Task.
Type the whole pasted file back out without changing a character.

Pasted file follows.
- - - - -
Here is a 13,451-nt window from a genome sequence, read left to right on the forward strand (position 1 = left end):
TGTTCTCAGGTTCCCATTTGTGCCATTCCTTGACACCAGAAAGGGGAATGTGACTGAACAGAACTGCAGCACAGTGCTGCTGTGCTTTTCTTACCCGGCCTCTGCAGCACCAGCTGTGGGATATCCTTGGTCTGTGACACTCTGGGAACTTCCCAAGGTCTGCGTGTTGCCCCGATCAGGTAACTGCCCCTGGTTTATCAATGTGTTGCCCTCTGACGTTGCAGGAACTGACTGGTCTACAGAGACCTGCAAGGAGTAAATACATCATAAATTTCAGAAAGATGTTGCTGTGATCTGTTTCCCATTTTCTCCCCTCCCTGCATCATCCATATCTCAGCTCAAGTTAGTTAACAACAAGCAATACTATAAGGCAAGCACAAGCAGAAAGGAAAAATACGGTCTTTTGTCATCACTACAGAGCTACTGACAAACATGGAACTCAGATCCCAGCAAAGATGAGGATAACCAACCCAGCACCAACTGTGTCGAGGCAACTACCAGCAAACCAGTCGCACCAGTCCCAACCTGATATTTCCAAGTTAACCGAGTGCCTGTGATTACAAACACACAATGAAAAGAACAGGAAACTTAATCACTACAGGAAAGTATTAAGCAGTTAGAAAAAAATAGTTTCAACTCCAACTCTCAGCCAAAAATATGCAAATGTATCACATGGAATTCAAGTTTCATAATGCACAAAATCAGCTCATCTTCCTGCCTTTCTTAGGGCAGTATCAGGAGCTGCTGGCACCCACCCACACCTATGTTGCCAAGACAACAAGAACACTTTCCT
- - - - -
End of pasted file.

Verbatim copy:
Here is a 13,451-nt window from a genome sequence, read left to right on the forward strand (position 1 = left end):
TGTTCTCAGGTTCCCATTTGTGCCATTCCTTGACACCAGAAAGGGGAATGTGACTGAACAGAACTGCAGCACAGTGCTGCTGTGCTTTTCTTACCCGGCCTCTGCAGCACCAGCTGTGGGATATCCTTGGTCTGTGACACTCTGGGAACTTCCCAAGGTCTGCGTGTTGCCCCGATCAGGTAACTGCCCCTGGTTTATCAATGTGTTGCCCTCTGACGTTGCAGGAACTGACTGGTCTACAGAGACCTGCAAGGAGTAAATACATCATAAATTTCAGAAAGATGTTGCTGTGATCTGTTTCCCATTTTCTCCCCTCCCTGCATCATCCATATCTCAGCTCAAGTTAGTTAACAACAAGCAATACTATAAGGCAAGCACAAGCAGAAAGGAAAAATACGGTCTTTTGTCATCACTACAGAGCTACTGACAAACATGGAACTCAGATCCCAGCAAAGATGAGGATAACCAACCCAGCACCAACTGTGTCGAGGCAACTACCAGCAAACCAGTCGCACCAGTCCCAACCTGATATTTCCAAGTTAACCGAGTGCCTGTGATTACAAACACACAATGAAAAGAACAGGAAACTTAATCACTACAGGAAAGTATTAAGCAGTTAGAAAAAAATAGTTTCAACTCCAACTCTCAGCCAAAAATATGCAAATGTATCACATGGAATTCAAGTTTCATAATGCACAAAATCAGCTCATCTTCCTGCCTTTCTTAGGGCAGTATCAGGAGCTGCTGGCACCCACCCACACCTATGTTGCCAAGACAACAAGAACACTTTCCT